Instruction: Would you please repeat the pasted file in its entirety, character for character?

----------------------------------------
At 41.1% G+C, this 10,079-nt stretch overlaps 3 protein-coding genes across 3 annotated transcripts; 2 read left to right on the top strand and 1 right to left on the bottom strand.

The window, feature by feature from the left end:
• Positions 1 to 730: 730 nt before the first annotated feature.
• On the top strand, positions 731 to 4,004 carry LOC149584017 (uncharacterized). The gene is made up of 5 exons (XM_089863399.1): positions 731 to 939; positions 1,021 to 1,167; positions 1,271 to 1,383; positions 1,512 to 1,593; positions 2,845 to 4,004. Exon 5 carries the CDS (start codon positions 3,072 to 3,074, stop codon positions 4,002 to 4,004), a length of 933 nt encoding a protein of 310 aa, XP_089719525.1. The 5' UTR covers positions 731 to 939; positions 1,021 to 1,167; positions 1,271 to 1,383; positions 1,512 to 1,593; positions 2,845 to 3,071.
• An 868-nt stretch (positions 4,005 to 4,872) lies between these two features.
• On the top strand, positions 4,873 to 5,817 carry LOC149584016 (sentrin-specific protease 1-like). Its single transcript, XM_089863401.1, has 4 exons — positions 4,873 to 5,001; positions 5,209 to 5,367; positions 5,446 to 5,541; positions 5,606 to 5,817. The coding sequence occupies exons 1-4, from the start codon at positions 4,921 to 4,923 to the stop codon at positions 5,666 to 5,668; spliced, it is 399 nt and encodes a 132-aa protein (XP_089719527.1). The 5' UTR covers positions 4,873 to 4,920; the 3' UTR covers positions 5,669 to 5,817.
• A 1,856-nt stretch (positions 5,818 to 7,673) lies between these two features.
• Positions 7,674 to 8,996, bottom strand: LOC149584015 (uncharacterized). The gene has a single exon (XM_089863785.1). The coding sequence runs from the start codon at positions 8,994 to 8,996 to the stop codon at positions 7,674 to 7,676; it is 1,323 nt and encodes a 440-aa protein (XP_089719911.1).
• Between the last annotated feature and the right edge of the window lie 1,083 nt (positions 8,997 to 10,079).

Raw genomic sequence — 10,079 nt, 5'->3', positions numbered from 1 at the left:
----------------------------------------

At 41.1% G+C, this 10,079-nt stretch overlaps 3 protein-coding genes across 3 annotated transcripts; 2 read left to right on the top strand and 1 right to left on the bottom strand.

The window, feature by feature from the left end:
• Positions 1 to 730: 730 nt before the first annotated feature.
• On the top strand, positions 731 to 4,004 carry LOC149584017 (uncharacterized). The gene is made up of 5 exons (XM_089863399.1): positions 731 to 939; positions 1,021 to 1,167; positions 1,271 to 1,383; positions 1,512 to 1,593; positions 2,845 to 4,004. Exon 5 carries the CDS (start codon positions 3,072 to 3,074, stop codon positions 4,002 to 4,004), a length of 933 nt encoding a protein of 310 aa, XP_089719525.1. The 5' UTR covers positions 731 to 939; positions 1,021 to 1,167; positions 1,271 to 1,383; positions 1,512 to 1,593; positions 2,845 to 3,071.
• An 868-nt stretch (positions 4,005 to 4,872) lies between these two features.
• On the top strand, positions 4,873 to 5,817 carry LOC149584016 (sentrin-specific protease 1-like). Its single transcript, XM_089863401.1, has 4 exons — positions 4,873 to 5,001; positions 5,209 to 5,367; positions 5,446 to 5,541; positions 5,606 to 5,817. The coding sequence occupies exons 1-4, from the start codon at positions 4,921 to 4,923 to the stop codon at positions 5,666 to 5,668; spliced, it is 399 nt and encodes a 132-aa protein (XP_089719527.1). The 5' UTR covers positions 4,873 to 4,920; the 3' UTR covers positions 5,669 to 5,817.
• A 1,856-nt stretch (positions 5,818 to 7,673) lies between these two features.
• Positions 7,674 to 8,996, bottom strand: LOC149584015 (uncharacterized). The gene has a single exon (XM_089863785.1). The coding sequence runs from the start codon at positions 8,994 to 8,996 to the stop codon at positions 7,674 to 7,676; it is 1,323 nt and encodes a 440-aa protein (XP_089719911.1).
• Between the last annotated feature and the right edge of the window lie 1,083 nt (positions 8,997 to 10,079).

Raw genomic sequence — 10,079 nt, 5'->3', positions numbered from 1 at the left: